Bond at Kamal's palace named the Monsoon Palace in India sees Orlov arrive and hears that they plan to meet at Karl-Marx-Stadt in East Germany, where Octopussy's circus is going to perform, before it heads on a train to the West. Here Orlov smashes the real Fabergé egg because he thinks it is actually a fake. Bond manages to escape from the palace pursued by Kamal on top of elephants, and is saved by some passing American tourists.

In East Germany Bond tries to stop the train with the bomb on board from leaving the Soviet base. He confronts Orlov, who escapes. Bond then follows the train by car, which he even manages to drive on the rails. Also following the train is General Gogol who has found out about Orlov's plan and also tries to stop the train. When Orlov realizes that Bond is aboard he is after the train too, past the KGB border guards who shoot him. General Gogol arrives just as he is shot.

Aboard the train, Bond is pursued by Kamal. Bond is forced off, and pursues it on foot and by taking a car. Kamal and his servant know about the bomb and leave, on their way out passing Bond on the road, but Kamal thinks they will be 'rid of Bond too'. Bond has trouble getting into the American military base, and gets into the circus disguised as a clown. The American guards let him go after he is identified by Octopussy, and he manages to defuse the bomb just in time.

Back in India, Kamal is preparing to leave his palace. However, Octopussy and her cult members arrive, along with Q and Bond in a hot air balloon with a huge Union Jack displayed on it. They overpower the guards, although Kamal escapes on a light plane with Octopussy. Bond hangs onto the plane, and battles it out with the Indian servant outside the plane, before Bond and Octopussy manage to escape and the plane crashes into the side of a mountain.

Cast & characters

The Women of Octopussy

Picture Name Actress
OCTO-Octopussy.jpg Octopussy Maud Adams The title character of Octopussy is the lead Bond girl of the film. The name, in the novel, was given to Dexter Smythe's octopus pet. In the film, Octopussy is his daughter and it was his pet name for her. Octopussy's full name is unrevealed and according to Maud Adams, she is supposedly half Indian. In the film, Octopussy runs a host of legitimate business ventures such as shipping, hotels and circuses, some of which also act as fronts for her jewelry smuggling operation. She also leads a troupe of female underlings under the banner of the Octopus Cult and they all dwell on an island in which men are not allowed except as guests under Octopussy's auspices. Unknowst to her, her jewelry smuggling operation is used by her "friend" Kamal Khan to sneak a nuclear bomb into an airbase in West Germany.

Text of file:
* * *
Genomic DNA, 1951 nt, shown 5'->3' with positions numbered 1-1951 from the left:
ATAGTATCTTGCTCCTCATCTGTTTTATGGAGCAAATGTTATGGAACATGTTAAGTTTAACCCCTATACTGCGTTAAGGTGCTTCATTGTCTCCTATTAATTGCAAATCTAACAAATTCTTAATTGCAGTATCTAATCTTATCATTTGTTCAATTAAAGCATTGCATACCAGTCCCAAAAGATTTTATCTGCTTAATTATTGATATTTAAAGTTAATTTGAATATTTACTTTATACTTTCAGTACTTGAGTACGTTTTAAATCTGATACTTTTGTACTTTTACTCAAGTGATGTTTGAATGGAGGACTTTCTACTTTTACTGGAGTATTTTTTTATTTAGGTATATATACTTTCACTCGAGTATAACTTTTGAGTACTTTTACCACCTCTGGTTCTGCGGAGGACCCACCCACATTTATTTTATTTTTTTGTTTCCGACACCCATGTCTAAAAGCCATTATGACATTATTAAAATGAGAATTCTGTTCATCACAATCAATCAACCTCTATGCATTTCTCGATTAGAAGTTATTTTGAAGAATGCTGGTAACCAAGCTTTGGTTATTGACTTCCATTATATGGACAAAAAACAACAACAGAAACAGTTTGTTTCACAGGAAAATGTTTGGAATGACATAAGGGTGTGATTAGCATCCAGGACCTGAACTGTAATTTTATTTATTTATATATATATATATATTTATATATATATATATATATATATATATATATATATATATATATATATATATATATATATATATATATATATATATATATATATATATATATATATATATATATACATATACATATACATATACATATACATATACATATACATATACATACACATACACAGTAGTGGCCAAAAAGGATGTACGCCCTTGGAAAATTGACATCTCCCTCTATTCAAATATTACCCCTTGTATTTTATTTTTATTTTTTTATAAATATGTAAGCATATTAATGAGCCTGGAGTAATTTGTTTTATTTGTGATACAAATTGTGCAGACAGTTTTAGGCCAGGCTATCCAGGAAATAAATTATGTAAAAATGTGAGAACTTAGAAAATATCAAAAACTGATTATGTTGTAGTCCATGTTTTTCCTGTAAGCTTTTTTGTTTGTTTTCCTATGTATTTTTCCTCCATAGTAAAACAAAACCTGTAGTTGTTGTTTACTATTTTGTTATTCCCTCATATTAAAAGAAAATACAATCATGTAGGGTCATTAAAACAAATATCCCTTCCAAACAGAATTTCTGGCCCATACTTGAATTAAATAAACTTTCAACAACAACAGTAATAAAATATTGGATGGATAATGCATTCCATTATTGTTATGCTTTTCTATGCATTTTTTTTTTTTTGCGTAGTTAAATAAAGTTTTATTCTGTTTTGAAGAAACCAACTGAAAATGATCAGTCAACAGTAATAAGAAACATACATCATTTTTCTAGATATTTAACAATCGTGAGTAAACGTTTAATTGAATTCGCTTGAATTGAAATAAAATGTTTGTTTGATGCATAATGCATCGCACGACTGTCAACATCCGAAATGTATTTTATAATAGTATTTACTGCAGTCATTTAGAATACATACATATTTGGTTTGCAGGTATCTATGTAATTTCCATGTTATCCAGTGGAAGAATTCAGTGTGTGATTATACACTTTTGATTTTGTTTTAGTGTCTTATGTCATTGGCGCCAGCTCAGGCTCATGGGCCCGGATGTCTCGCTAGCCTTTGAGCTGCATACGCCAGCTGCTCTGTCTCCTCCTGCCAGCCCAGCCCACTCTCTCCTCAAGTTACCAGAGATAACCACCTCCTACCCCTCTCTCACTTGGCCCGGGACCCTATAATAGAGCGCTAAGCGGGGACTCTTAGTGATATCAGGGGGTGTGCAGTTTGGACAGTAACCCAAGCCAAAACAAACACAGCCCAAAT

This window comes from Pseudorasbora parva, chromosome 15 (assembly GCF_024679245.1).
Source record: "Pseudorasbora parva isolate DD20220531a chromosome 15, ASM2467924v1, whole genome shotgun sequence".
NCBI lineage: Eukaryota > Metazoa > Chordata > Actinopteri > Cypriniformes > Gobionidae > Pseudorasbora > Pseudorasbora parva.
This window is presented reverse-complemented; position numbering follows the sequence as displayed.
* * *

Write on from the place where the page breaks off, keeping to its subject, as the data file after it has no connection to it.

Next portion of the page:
OCTO-Magda.jpg Magda Kristina Wayborn Magda first appeared in the film as a companion (definitely NOT mistress) to Kamal Khan. When Khan's men failed to take the real Fabrege egg from Bond, Magda steals it for Kamal using her feminine wiles on Bond before jumping off the balcony of 007's hotel room with the aid of her sari/gown. Magda is later revealed to be one of Octopussy's henchwomen, hence her role seems to be a link of sorts between Kamal and Octopussy.
OCTO-Bianca.jpg Bianca Tina Hudson Bianca is the film's pre-title sequence/pre-mission Bond girl. After Bond was captured during a mission in an undisclosed Latin American country, the sultry Bianca rescues him and drives off in the sunset, presumably to join Bond later on.

Crew

Soundtrack

Original Octopussy soundtrack cover